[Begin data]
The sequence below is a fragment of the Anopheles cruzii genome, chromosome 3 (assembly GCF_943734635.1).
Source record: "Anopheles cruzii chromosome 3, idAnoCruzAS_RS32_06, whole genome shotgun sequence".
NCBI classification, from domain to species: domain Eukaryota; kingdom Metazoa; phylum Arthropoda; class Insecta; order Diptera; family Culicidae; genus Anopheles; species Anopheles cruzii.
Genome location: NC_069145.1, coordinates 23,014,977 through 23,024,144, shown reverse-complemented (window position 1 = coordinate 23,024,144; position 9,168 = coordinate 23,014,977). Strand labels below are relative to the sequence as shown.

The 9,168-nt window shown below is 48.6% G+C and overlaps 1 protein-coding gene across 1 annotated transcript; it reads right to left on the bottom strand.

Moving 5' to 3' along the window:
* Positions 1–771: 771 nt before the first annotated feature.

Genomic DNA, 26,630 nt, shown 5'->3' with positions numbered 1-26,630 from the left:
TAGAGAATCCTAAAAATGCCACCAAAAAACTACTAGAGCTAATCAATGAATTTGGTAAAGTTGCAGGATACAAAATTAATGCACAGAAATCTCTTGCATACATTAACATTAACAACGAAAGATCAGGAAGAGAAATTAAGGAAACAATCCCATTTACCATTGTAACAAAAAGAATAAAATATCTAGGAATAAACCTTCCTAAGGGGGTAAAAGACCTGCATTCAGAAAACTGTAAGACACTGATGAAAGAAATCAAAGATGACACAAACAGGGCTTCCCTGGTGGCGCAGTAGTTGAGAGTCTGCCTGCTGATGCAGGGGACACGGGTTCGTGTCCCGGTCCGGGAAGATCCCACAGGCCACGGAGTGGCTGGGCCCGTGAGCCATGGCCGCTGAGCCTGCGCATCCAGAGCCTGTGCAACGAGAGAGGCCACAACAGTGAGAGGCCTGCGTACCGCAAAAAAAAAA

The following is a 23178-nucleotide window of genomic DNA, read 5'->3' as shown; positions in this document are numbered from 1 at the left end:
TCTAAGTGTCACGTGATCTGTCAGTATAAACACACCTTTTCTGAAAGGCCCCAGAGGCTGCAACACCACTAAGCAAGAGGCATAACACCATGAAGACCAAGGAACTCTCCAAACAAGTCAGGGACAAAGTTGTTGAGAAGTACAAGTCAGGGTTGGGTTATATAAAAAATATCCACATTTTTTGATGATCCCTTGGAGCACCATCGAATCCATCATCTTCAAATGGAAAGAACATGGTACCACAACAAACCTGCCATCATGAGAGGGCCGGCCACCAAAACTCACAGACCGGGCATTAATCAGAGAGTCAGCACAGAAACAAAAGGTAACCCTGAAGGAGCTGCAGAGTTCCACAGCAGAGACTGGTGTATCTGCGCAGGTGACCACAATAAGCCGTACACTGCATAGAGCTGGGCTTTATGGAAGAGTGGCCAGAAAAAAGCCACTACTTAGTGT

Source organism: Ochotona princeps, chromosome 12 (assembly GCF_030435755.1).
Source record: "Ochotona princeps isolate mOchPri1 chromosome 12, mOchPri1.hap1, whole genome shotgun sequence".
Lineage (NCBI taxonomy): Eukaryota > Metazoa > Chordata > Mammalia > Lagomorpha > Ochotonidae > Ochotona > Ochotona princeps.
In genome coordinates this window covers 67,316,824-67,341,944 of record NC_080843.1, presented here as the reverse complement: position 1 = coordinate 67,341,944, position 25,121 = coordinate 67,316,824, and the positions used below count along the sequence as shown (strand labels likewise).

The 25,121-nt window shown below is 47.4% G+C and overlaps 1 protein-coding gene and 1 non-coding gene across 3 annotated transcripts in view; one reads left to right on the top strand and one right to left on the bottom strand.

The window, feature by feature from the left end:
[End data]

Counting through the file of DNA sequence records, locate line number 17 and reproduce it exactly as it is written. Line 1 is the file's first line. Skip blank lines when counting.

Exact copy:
The window, feature by feature from the left end: